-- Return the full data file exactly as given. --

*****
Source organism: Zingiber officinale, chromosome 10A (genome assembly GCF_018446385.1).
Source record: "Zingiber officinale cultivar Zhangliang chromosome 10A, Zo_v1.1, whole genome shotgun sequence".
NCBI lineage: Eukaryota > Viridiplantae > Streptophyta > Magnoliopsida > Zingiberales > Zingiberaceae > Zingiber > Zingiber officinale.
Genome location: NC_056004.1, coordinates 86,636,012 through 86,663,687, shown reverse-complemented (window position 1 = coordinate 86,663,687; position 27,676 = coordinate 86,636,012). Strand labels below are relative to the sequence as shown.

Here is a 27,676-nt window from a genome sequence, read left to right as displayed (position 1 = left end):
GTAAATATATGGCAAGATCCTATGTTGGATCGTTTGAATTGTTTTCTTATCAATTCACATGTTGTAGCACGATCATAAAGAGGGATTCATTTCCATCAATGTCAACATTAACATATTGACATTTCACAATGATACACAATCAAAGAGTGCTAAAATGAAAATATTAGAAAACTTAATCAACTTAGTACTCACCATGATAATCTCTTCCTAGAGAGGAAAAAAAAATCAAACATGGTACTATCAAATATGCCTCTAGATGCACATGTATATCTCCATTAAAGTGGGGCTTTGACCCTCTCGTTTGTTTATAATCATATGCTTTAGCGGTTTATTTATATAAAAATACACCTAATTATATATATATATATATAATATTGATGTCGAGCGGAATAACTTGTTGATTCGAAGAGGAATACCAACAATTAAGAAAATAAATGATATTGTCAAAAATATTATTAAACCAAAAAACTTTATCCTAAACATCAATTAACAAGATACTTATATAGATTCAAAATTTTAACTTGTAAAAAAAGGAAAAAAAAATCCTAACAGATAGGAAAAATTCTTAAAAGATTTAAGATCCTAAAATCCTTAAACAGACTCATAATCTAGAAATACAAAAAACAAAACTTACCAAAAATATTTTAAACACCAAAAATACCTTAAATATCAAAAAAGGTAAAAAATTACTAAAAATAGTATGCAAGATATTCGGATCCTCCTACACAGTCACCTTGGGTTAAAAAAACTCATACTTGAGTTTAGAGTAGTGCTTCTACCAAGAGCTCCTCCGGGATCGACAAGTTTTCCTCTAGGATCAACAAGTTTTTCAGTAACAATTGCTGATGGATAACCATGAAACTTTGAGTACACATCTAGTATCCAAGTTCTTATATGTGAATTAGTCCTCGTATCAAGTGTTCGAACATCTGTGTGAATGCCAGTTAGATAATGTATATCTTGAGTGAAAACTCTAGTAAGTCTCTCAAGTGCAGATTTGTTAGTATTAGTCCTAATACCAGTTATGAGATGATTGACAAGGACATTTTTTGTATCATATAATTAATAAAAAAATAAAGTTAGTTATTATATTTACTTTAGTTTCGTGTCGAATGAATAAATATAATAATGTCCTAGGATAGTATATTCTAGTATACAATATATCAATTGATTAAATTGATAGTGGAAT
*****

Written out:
Source organism: Zingiber officinale, chromosome 10A (genome assembly GCF_018446385.1).
Source record: "Zingiber officinale cultivar Zhangliang chromosome 10A, Zo_v1.1, whole genome shotgun sequence".
NCBI lineage: Eukaryota > Viridiplantae > Streptophyta > Magnoliopsida > Zingiberales > Zingiberaceae > Zingiber > Zingiber officinale.
Genome location: NC_056004.1, coordinates 86,636,012 through 86,663,687, shown reverse-complemented (window position 1 = coordinate 86,663,687; position 27,676 = coordinate 86,636,012). Strand labels below are relative to the sequence as shown.

Here is a 27,676-nt window from a genome sequence, read left to right as displayed (position 1 = left end):
GTAAATATATGGCAAGATCCTATGTTGGATCGTTTGAATTGTTTTCTTATCAATTCACATGTTGTAGCACGATCATAAAGAGGGATTCATTTCCATCAATGTCAACATTAACATATTGACATTTCACAATGATACACAATCAAAGAGTGCTAAAATGAAAATATTAGAAAACTTAATCAACTTAGTACTCACCATGATAATCTCTTCCTAGAGAGGAAAAAAAAATCAAACATGGTACTATCAAATATGCCTCTAGATGCACATGTATATCTCCATTAAAGTGGGGCTTTGACCCTCTCGTTTGTTTATAATCATATGCTTTAGCGGTTTATTTATATAAAAATACACCTAATTATATATATATATATATAATATTGATGTCGAGCGGAATAACTTGTTGATTCGAAGAGGAATACCAACAATTAAGAAAATAAATGATATTGTCAAAAATATTATTAAACCAAAAAACTTTATCCTAAACATCAATTAACAAGATACTTATATAGATTCAAAATTTTAACTTGTAAAAAAAGGAAAAAAAAATCCTAACAGATAGGAAAAATTCTTAAAAGATTTAAGATCCTAAAATCCTTAAACAGACTCATAATCTAGAAATACAAAAAACAAAACTTACCAAAAATATTTTAAACACCAAAAATACCTTAAATATCAAAAAAGGTAAAAAATTACTAAAAATAGTATGCAAGATATTCGGATCCTCCTACACAGTCACCTTGGGTTAAAAAAACTCATACTTGAGTTTAGAGTAGTGCTTCTACCAAGAGCTCCTCCGGGATCGACAAGTTTTCCTCTAGGATCAACAAGTTTTTCAGTAACAATTGCTGATGGATAACCATGAAACTTTGAGTACACATCTAGTATCCAAGTTCTTATATGTGAATTAGTCCTCGTATCAAGTGTTCGAACATCTGTGTGAATGCCAGTTAGATAATGTATATCTTGAGTGAAAACTCTAGTAAGTCTCTCAAGTGCAGATTTGTTAGTATTAGTCCTAATACCAGTTATGAGATGATTGACAAGGACATTTTTTGTATCATATAATTAATAAAAAAATAAAGTTAGTTATTATATTTACTTTAGTTTCGTGTCGAATGAATAAATATAATAATGTCCTAGGATAGTATATTCTAGTATACAATATATCAATTGATTAAATTGATAGTGGAAT